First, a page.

Establishing playfulness as an essential component of dementia care, this positive and uplifting book will be key in changing attitudes and providing ideas for new and valuable ways of interacting and being with individuals with the condition.
John Killick explores the nature of playfulness and the many ways in which it can enrich the lives of people with dementia, including as a means of maintaining relationships and communication, supporting communication and generally lifting the spirits. Specific approaches already in existence are described, including improvised drama, clowning and laughter yoga, and a chapter on the playful approach to art and craft activities is also included. Personal accounts of playfulness by individuals with dementia, relatives and an actor with a decade's experience of using playful approaches with people with dementia offer rich first-hand insights into its transformative potential. Throughout the book, the importance of spontaneity and of being with the person with dementia in the present moment is emphasised, and the reader is encouraged to develop a playful mindset. A selection of colour photographs amply demonstrate playful approaches in action.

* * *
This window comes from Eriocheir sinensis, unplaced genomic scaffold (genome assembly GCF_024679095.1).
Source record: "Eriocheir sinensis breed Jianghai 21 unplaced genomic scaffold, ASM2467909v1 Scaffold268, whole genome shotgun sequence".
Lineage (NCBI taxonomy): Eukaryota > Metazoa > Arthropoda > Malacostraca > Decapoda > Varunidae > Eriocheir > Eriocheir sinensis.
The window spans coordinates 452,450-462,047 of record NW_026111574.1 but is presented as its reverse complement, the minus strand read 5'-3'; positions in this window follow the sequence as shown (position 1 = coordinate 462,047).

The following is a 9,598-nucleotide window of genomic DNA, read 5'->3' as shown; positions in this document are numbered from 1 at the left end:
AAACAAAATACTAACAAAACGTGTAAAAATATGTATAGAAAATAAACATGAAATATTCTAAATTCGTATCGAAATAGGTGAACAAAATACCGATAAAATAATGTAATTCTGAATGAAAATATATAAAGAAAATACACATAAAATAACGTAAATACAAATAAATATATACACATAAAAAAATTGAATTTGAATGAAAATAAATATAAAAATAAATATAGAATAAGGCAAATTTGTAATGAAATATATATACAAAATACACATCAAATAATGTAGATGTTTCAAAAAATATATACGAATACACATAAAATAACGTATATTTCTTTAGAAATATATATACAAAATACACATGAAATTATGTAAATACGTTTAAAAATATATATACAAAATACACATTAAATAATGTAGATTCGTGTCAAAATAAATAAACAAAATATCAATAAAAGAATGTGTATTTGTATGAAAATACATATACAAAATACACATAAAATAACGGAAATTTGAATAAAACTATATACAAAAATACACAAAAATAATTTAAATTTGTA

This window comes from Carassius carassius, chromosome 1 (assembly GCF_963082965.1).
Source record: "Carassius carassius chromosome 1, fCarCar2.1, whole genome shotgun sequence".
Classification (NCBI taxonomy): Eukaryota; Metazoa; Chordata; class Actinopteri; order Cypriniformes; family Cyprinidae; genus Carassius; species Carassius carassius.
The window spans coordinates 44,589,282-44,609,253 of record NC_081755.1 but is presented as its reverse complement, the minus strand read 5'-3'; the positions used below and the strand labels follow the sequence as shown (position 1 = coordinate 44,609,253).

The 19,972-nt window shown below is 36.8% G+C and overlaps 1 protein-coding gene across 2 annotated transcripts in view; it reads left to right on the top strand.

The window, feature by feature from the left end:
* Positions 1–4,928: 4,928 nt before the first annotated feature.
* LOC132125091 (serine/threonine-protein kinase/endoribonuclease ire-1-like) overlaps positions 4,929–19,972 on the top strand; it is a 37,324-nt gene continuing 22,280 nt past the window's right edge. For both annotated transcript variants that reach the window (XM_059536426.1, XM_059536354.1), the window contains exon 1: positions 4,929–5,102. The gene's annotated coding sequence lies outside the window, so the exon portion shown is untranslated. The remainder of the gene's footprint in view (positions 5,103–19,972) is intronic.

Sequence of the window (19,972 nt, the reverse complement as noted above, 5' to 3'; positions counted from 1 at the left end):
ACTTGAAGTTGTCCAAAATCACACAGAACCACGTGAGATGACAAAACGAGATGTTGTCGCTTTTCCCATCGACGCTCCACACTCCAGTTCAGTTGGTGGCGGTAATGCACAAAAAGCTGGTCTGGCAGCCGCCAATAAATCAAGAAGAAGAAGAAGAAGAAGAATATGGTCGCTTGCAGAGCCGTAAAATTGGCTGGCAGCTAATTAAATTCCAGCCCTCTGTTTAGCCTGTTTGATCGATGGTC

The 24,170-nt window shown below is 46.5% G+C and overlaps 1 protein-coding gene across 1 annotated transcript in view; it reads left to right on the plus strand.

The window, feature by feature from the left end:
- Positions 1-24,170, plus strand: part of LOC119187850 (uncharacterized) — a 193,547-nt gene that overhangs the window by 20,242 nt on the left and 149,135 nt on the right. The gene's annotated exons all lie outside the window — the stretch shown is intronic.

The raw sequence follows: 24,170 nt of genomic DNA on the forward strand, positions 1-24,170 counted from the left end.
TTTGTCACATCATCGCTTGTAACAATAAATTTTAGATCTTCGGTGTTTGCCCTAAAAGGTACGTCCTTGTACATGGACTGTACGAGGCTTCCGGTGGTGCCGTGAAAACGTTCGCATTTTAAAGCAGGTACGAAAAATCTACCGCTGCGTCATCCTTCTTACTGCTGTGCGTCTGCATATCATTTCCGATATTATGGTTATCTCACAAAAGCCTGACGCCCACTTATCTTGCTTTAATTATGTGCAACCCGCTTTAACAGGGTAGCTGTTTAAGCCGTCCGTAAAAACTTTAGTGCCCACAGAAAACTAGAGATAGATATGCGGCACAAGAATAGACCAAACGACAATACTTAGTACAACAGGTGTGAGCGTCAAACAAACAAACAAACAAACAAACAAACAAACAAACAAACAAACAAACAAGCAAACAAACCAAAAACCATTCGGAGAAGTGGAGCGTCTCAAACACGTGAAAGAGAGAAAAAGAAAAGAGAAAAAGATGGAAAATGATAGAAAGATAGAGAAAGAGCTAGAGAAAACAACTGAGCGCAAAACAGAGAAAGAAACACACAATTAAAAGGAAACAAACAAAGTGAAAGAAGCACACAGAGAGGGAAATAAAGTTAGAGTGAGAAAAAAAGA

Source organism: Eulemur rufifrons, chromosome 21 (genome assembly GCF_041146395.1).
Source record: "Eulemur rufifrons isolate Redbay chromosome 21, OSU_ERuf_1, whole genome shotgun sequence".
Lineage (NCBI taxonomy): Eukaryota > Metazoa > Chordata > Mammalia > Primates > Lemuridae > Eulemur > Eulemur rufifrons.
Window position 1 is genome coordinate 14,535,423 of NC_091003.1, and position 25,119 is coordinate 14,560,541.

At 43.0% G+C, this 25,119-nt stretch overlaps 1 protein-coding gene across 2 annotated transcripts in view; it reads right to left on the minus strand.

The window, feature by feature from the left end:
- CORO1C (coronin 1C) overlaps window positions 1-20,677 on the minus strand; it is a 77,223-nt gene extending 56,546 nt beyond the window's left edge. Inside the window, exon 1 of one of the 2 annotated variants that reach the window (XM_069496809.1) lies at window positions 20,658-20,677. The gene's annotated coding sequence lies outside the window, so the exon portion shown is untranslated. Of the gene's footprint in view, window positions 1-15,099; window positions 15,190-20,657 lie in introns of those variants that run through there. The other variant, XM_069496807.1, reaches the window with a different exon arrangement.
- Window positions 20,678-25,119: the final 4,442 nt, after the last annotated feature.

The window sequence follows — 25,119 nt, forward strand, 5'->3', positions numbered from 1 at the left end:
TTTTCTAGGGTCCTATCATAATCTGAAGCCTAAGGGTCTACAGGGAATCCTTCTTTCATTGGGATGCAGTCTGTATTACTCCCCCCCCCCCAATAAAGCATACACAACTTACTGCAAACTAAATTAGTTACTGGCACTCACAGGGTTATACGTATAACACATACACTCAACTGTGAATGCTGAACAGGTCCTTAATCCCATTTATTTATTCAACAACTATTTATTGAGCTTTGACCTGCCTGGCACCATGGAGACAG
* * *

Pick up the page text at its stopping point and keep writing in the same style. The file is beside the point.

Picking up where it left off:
Offering a fresh and perhaps unexpected perspective, this book is essential reading for dementia care practitioners and managers, activity coordinators, therapists, people with dementia and their relatives, and anyone else concerned with the wellbeing of those with the condition.
About the Author:
John Killick has worked with people with dementia for over 16 years, in care homes, day centres, hospital wards and in their own homes. He is known internationally for his pioneering poetry work, but has also explored the possibilities of using a variety of other art forms to enhance communication. He is passionately committed to providing opportunities for people with dementia everywhere to take part in creative activities, and has lectured, written, broadcast and run training sessions on the subject in a number of different countries. He is currently Writer in Residence for Alzheimer Scotland and runs an improvised drama group for the Scottish Dementia Working Group. He is the co-author of Creativity and Communication in Persons with Dementia, also published by JKP.